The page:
By Dr. Harry Tennant


by Harry Tennant
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Entries with keyword: deliberate practice
Posts 1 - 2 of 2

Thursday, April 21, 2011

Facts are friendly

Several years ago I had a friend who would often say that facts are friendly. What she meant was that it's better to know the objective facts of a situation rather than speculate on scenarios, what-ifs and feelings about possibilities.

An example of the friendliness of facts is when trying to change habits. Let's face it, very few of us are good at keeping New Year resolutions. Whether we've resolved to lose weight, exercise regularly or learn a new language, the implementation of the resolution rarely survives a few weeks of effort.

One of the most successful ways to stick with a behavior change long enough to become a habit is to simply keep track. It isn't a guarantee of success, but it is one of the best ways to increase your likelihood of success. Keep a food log for losing weight or an exercise log for fitness or a simple tally of the days you studied your language lessons. For resolutions where you want to do more of something, such as a student's resolution to study more, keep track of hours studied each day.

Logging activity and especially logging hours used to be a burden. If one were highly motivated she might record events or hours on index cards and later tally them up. But that's a lot of work in itself and could be one of the resolutions that doesn't last.

Keeping track is easier with smartphones. First, it's convenient: the phone is always with you. Second, events can easily be recorded in a simple text file. Third, time recording apps are available to record start times and end times on a variety of tasks with a simple click. The app takes care of adding up the time spent on each task (e.g., studying vs. chatting with friends.) Fourth, timer apps are available that beep to remind you that it's 7 PM and you should be studying or that it's the top of the hour so if you're goofing off, get back to work.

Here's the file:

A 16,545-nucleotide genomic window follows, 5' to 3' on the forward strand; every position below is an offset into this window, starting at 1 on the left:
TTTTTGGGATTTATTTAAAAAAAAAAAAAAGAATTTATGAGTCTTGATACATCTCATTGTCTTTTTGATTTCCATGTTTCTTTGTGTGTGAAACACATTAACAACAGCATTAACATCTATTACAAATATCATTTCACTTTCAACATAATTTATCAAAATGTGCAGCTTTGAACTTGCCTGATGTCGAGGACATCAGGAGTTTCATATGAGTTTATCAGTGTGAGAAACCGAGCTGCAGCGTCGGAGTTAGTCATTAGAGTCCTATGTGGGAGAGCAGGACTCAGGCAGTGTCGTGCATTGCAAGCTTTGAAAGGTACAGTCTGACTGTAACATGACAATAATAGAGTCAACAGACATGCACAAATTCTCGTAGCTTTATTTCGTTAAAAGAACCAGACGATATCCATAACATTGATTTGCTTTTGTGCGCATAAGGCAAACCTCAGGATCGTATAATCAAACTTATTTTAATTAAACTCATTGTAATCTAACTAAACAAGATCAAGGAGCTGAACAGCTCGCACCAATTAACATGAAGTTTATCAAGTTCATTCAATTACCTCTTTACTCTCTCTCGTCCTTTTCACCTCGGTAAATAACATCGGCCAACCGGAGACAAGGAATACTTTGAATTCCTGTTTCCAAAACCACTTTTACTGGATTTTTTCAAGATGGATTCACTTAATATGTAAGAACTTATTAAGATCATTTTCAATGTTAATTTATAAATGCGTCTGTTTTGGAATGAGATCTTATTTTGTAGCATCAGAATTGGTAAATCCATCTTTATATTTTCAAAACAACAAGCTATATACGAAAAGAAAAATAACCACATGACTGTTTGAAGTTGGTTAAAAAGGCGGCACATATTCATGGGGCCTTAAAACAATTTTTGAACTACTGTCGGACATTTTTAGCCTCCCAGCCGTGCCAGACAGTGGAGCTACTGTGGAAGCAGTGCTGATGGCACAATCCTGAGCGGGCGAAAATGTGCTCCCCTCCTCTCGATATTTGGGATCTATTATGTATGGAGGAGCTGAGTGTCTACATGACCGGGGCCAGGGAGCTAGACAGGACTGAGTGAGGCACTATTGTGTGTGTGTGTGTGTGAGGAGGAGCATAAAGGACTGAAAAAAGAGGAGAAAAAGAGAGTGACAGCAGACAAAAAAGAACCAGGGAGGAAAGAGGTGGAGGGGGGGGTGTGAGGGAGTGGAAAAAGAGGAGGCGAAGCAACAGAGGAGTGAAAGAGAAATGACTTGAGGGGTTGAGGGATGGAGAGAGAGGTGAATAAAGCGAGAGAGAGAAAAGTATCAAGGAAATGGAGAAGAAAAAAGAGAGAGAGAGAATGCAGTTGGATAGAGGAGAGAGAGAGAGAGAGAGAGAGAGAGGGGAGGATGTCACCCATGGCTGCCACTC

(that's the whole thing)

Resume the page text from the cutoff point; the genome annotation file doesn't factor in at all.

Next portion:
Facts are friendly. Having the facts from logs and tallies about efforts to change habits does two things: it repeatedly keeps you aware of your intention and it confronts you with facts about how well you're sticking to your goals. It's similar to deliberate practice: being mindful about what you're trying to change rather than simply going through the motions. It's the same technique recommended by Ben Franklin and others for centuries before him, but is made just a bit easier with our smartphones. 

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Keywords: habits, deliberate practice


Wednesday, April 20, 2011

Reflection and continuous improvement

As the business proceeds, there will be mistakes. Some things will go badly. Some novel situations will arise. But the careful entrepreneur can continue to update and refine the processes. Over time, the business gets better and better at doing what it does.

As a teacher, as in every other vocation, you too will make mistakes. Some classes will go well, some will go less well. Sometimes you will end a class period on a positive and enthusiastic note and sometimes you will just run out of steam. But the key to continuous improvement in teaching is to maintain a habit of reflection (a reflection process, actually) about your teaching.

We learn from practice, but not all practice is the same. Deliberate practice, where we think about what a perfect performance is, try to achieve it, and then reflect on how to do better, is the most effective way to practice. Simply repeating the same performance without a conscious effort to improve is unlikely to result in much improvement.

The simplest way to reflect on your daily teaching experience is simply to keep a notebook of your thoughts each day, looking back over what worked, what didn’t and how you might improve next time. This habit of reflection and the continuous striving for improvement can be the basis for becoming a better teacher.

Another simple and revealing technique is to make an occasional video recording of yourself teaching.  Just  as athletes see things they didn’t know they were doing, you may find some surprises also.

As with any learning, learning through reflection is likely to be enhanced by discussing issues with mentors, other teachers and your students. Ask for help or for ideas on how to better address the issues. Ask students to rate the difficulty of a recent topic or the most interesting or most important part of the week’s lesson.

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Keywords: reflection, deliberate practice

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